Coal miners' unions march towards the press club in Quetta, Pakistan on 31 December 2018.

The unions want better safety in the coal mining industry after 120 miners died in 2018.

The workers want stronger labour laws to improve safety in mines in Pakistan.

New Year brings fresh tragedy for Pakistan’s coal miners

03.01.2019

IndustriALL’s campaign for safer mines in Pakistan continues into 2019 as four miners burnt to death and another miner was seriously injured in a methane blast at a coal mine in Baolochistan’s Dukki district on 2 January. 

According to reports, the men were working hundreds of metres underground at a mine in the Chamalang coal mining range when the explosion took place. Miners had to retrieve the bodies of their colleagues themselves. 

All the victims of Wednesday’s blast, two of whom were brothers, were members of the same family from neighbouring Afghanistan. 

The tragedy struck just days after three more coal miners perished in the same area when a mine collapsed as they were working deep underground on 27 December 2018. A further miner was injured and rescued from the scene by co-workers.

The latest casualties came just two days after a New Year’s Eve rally by IndustriALL affiliates demanding better safety in Pakistan’s mines after 120 coal miners died last year alone.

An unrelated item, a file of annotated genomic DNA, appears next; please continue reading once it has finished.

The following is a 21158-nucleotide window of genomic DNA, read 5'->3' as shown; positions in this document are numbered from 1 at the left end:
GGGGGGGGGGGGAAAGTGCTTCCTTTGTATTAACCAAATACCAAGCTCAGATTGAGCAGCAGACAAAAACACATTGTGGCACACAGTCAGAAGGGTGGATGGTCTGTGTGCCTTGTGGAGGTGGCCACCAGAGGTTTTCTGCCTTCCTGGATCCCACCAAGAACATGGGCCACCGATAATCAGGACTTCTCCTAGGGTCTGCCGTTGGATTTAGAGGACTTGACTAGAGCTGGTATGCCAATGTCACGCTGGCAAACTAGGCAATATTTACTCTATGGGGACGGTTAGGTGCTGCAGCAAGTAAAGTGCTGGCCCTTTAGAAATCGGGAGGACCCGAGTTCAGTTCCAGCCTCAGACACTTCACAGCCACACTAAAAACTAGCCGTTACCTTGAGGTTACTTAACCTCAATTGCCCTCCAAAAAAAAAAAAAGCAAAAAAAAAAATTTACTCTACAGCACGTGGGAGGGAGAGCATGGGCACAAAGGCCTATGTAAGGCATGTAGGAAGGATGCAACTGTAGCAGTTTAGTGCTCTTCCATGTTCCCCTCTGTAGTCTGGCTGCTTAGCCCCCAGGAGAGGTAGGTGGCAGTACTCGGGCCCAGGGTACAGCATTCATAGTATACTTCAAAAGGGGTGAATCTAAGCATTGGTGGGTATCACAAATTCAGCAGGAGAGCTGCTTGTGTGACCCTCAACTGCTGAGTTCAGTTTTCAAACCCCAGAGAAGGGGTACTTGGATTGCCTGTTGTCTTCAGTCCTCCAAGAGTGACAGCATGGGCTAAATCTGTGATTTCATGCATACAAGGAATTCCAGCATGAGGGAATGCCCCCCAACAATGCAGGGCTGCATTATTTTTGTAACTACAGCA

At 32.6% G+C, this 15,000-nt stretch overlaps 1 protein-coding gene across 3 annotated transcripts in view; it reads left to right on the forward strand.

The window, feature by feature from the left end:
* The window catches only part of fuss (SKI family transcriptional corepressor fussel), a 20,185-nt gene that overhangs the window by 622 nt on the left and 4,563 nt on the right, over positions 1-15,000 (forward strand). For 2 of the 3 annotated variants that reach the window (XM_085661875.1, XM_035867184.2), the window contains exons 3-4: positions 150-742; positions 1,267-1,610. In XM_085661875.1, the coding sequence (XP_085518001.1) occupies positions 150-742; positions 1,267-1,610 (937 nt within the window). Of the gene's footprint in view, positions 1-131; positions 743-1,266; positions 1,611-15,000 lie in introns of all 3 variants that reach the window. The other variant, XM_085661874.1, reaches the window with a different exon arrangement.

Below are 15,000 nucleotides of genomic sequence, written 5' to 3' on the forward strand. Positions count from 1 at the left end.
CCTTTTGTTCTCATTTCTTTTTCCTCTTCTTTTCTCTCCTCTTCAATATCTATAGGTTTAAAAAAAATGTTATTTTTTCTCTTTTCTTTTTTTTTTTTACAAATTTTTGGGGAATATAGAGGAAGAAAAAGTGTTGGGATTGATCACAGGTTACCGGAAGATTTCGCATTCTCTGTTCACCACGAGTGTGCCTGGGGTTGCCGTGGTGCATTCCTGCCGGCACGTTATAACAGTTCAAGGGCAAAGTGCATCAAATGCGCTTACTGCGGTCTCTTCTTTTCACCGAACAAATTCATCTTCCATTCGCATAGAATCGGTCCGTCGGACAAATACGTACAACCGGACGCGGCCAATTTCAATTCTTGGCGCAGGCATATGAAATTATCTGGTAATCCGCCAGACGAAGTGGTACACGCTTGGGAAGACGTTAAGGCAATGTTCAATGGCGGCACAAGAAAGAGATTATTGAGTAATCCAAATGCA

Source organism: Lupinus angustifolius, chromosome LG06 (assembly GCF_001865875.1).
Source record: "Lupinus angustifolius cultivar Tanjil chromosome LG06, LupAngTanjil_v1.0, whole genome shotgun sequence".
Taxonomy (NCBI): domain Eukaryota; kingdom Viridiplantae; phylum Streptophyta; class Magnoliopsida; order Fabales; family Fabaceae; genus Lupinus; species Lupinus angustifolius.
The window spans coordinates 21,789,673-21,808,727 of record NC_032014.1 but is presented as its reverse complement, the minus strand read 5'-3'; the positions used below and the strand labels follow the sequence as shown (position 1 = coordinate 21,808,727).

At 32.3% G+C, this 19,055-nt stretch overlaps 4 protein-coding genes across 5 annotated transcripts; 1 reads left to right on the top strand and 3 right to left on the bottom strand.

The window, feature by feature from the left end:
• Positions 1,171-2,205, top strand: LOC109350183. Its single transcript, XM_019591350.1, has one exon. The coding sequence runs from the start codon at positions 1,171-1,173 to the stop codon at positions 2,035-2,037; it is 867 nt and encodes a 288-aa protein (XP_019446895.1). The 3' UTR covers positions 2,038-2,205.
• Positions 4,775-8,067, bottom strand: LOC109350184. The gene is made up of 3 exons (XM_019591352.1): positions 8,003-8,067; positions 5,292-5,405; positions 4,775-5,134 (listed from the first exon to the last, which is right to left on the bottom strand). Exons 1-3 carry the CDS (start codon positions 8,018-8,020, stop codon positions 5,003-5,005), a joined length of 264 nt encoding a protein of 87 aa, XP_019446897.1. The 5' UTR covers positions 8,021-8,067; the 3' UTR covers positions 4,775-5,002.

The Pakistan Central Mine Labour Federation and All Pakistan Labour Federation staged a rally and protest outside the Quetta Press Club carrying placards and banners inscribed with various demands on 31 December.

“In 2018 various incidents were reported in Chamalang, Shahrag, Harnai, Marwar, Sur Inj and Digari which left 120 mine workers martyred and hundreds injured, which has increased the sense of insecurity among poor mine workers,” said the unions in a statement. 

Mine workers’ union leaders addressed the protesters attacking the government’s woeful negligence towards the safety of mine workers, while also holding local contractors responsible for mining incidents.

“Despite consecutive fatal mining incidents not a single mine’s license was cancelled or any action was taken,” they said and demanded government attention to the issue of coal mining safety. 

IndustriALL is calling on the government of Pakistan to urgently ratify the International Labour Organization’s Convention 176 on safety and health in mines to improve conditions in the country’s deadly mines.  IndustriALL’s assistant general secretary, Kemal Özkan, said: 

“We say enough is enough. How many more miners need to die before safety is improved? The government must take action now and we are ready to offer our help and expertise to avoid more lives being sacrificed in the Pakistani coal industry.”